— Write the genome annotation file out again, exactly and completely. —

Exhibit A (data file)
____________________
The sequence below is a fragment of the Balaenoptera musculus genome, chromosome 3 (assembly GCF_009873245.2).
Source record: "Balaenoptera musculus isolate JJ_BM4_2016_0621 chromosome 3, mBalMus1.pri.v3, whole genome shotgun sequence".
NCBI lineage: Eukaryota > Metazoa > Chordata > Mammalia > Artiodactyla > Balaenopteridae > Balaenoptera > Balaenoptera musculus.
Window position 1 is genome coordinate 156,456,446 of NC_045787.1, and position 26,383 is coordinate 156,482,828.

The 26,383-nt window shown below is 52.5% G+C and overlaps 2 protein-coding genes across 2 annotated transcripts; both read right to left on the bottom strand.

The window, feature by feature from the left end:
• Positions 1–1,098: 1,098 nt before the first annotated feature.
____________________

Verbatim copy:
The sequence below is a fragment of the Balaenoptera musculus genome, chromosome 3 (assembly GCF_009873245.2).
Source record: "Balaenoptera musculus isolate JJ_BM4_2016_0621 chromosome 3, mBalMus1.pri.v3, whole genome shotgun sequence".
NCBI lineage: Eukaryota > Metazoa > Chordata > Mammalia > Artiodactyla > Balaenopteridae > Balaenoptera > Balaenoptera musculus.
Window position 1 is genome coordinate 156,456,446 of NC_045787.1, and position 26,383 is coordinate 156,482,828.

The 26,383-nt window shown below is 52.5% G+C and overlaps 2 protein-coding genes across 2 annotated transcripts; both read right to left on the bottom strand.

The window, feature by feature from the left end:
• Positions 1–1,098: 1,098 nt before the first annotated feature.